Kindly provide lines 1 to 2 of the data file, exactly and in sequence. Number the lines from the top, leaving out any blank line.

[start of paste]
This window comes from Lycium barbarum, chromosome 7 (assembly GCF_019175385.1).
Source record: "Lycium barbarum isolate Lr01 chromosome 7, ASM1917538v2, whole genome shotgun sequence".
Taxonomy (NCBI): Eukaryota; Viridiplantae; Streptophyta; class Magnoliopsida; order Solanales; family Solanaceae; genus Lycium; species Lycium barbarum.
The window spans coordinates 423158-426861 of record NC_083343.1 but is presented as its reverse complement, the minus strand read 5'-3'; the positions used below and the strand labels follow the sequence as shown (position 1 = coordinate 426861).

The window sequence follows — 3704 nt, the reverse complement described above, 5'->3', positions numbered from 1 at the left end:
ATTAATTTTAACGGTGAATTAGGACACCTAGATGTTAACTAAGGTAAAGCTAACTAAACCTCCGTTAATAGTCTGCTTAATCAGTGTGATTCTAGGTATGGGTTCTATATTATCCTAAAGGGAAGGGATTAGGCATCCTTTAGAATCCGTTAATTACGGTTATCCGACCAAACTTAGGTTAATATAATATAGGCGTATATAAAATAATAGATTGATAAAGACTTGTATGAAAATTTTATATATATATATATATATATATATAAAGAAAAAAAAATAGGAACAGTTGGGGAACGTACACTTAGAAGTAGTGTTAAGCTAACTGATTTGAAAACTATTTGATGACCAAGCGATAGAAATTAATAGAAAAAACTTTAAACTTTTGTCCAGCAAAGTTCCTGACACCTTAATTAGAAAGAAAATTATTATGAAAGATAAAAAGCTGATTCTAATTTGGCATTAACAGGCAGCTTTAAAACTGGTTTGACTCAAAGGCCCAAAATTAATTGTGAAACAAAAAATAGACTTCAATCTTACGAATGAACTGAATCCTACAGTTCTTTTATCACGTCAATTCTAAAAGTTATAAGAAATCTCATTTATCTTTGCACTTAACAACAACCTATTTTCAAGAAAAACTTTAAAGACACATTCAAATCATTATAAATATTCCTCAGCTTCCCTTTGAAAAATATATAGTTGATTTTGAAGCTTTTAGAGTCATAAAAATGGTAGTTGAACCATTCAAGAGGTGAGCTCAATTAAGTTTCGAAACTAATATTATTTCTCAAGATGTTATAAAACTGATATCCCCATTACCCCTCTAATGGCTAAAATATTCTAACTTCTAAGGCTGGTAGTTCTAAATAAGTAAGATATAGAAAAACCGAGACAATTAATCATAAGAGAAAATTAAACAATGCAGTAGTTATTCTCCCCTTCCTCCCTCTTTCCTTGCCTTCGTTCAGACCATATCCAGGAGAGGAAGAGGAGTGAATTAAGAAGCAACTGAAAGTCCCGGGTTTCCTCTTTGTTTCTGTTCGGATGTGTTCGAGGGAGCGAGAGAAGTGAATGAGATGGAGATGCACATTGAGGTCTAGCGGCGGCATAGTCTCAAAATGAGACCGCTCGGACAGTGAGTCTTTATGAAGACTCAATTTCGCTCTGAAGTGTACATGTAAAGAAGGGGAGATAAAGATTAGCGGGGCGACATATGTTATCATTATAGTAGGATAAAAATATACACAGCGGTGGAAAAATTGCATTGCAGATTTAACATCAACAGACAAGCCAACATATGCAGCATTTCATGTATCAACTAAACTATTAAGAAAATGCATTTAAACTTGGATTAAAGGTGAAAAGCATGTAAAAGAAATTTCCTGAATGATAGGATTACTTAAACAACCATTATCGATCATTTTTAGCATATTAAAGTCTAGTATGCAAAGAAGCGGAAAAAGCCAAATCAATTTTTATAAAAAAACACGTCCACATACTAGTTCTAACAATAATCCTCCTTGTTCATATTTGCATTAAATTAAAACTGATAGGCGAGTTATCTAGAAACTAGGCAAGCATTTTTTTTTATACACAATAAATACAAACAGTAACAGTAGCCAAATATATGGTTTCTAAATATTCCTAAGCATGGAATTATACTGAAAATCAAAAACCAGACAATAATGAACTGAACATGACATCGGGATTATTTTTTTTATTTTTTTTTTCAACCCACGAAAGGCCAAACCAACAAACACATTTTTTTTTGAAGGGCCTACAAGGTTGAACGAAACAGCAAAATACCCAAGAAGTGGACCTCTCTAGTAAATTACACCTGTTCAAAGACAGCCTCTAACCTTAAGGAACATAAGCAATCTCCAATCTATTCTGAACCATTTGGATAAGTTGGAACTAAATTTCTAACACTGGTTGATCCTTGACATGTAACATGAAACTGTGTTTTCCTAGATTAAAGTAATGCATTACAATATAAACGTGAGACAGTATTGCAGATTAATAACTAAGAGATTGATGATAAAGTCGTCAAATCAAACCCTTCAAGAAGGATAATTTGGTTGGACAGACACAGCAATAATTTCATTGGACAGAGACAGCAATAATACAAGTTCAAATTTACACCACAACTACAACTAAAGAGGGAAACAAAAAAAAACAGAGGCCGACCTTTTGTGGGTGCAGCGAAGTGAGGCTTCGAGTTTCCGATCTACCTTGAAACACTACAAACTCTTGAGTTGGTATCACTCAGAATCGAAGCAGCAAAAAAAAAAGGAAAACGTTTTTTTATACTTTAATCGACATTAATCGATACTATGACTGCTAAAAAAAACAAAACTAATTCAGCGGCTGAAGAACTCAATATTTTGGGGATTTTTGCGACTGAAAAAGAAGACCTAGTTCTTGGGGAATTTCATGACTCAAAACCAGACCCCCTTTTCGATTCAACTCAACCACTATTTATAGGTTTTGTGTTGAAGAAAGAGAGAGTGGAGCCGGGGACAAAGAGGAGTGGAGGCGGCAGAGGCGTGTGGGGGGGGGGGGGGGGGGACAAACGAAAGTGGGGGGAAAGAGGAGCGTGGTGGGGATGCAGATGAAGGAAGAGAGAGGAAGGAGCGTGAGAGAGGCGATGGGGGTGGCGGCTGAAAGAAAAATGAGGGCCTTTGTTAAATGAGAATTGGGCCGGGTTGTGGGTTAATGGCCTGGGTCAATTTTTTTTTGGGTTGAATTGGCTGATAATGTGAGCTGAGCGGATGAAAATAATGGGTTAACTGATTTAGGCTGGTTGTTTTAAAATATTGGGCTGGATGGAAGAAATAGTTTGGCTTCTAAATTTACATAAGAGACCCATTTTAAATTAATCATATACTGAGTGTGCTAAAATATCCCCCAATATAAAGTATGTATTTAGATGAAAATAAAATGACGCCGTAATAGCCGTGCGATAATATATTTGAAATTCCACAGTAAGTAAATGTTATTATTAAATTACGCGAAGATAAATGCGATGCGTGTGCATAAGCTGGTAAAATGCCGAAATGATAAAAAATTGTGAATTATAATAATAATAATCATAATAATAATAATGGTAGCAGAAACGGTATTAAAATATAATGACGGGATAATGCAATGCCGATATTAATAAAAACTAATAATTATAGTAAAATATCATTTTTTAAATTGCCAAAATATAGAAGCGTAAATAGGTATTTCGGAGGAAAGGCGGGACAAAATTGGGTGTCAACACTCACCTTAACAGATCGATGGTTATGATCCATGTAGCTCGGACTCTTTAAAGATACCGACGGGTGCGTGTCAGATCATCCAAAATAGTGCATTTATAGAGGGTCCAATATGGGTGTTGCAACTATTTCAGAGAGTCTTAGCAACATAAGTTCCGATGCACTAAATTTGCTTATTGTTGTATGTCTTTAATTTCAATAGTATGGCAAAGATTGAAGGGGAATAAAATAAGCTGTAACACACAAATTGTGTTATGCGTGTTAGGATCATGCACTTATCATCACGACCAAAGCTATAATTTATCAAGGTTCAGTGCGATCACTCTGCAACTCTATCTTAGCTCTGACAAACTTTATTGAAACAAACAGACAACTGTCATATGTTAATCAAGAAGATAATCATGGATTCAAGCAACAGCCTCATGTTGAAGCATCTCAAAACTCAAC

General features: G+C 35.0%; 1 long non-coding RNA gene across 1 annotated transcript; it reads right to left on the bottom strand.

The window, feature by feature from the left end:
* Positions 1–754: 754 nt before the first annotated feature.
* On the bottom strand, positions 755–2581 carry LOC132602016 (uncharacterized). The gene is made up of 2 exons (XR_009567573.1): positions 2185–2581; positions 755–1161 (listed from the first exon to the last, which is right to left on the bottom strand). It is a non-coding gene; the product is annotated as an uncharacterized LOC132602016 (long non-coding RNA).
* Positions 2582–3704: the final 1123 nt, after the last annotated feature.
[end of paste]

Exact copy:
This window comes from Lycium barbarum, chromosome 7 (assembly GCF_019175385.1).
Source record: "Lycium barbarum isolate Lr01 chromosome 7, ASM1917538v2, whole genome shotgun sequence".